Hoping Against Hope

“All I know is that six days ago I was perfectly fine, then I had some tingling in my feet, and now I can’t even walk.”

I hold the hand of Rachel, a 40-year-old woman, and absorb the story of her mysterious illness.  I listen to her describe the light of her life, her 18-month-old son, Joseph, and speak of her maternal grandfather, now deceased, who inspired her son’s name.  I create room for her to sob as she tells me how much she misses them both right now.  Near the end her mother, Sally, joins us, and together we pray.

Dear God – We pray for your deep sense of presence as we gather in your name.  We ask for wisdom for Rachel’s doctors, that they might discover the cause of her affliction and restore her to health.  Please comfort her heartache for those she is missing, and grant her peace as she awaits your healing touch.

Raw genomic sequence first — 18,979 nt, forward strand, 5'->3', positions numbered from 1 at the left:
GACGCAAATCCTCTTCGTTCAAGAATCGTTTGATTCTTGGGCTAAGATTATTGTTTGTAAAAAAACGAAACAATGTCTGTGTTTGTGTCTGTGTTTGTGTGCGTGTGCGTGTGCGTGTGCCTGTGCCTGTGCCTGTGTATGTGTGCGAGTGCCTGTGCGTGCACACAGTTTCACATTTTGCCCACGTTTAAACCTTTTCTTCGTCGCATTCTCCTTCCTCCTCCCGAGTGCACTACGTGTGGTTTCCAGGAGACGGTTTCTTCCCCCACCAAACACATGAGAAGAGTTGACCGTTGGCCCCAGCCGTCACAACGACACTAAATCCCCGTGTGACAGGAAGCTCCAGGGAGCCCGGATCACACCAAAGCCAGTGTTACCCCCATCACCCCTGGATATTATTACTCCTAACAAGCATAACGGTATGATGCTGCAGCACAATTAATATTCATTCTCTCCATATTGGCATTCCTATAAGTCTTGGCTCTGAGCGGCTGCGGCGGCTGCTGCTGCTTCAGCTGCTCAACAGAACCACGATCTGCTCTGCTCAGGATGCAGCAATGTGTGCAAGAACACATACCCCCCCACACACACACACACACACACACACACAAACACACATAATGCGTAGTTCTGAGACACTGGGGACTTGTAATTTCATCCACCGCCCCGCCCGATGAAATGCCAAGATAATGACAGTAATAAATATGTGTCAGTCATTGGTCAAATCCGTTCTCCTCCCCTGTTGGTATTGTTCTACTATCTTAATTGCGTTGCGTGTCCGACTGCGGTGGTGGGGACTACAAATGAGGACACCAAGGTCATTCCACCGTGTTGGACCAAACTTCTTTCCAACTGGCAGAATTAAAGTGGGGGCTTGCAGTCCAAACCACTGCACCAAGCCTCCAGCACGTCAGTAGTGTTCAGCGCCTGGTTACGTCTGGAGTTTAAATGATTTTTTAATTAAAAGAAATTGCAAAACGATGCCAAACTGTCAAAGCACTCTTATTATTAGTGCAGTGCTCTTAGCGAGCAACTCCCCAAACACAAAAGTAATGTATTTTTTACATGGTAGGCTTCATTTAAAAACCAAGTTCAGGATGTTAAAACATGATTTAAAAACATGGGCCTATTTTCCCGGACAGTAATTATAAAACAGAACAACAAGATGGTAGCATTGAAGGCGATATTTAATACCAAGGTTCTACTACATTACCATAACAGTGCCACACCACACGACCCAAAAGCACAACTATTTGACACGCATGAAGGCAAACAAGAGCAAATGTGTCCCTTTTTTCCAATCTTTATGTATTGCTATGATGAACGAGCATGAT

“If you could come see Rachel today, it would mean the world to her.  She told me you remind her of my father, that you comfort her the way he always did.”

Sally has stopped me in the hall; while Rachel’s unit is not on my rounds today, I accompany her back to Rachel’s room.  Rachel’s husband, Dan, is feeding her lunch, as Rachel can no longer lift her arms.  We speak briefly and agree that another time might be better.  Back in the chaplains’ office, I look up Rachel’s chart and see a new working diagnosis:  Guillain-Barre Syndrome.

Dear God – What a terrible condition to befall Rachel.  I’m sure it grieves you even more than it does me.  Please give her strength to battle her condition.  Help me, too, to be the chaplain she deserves.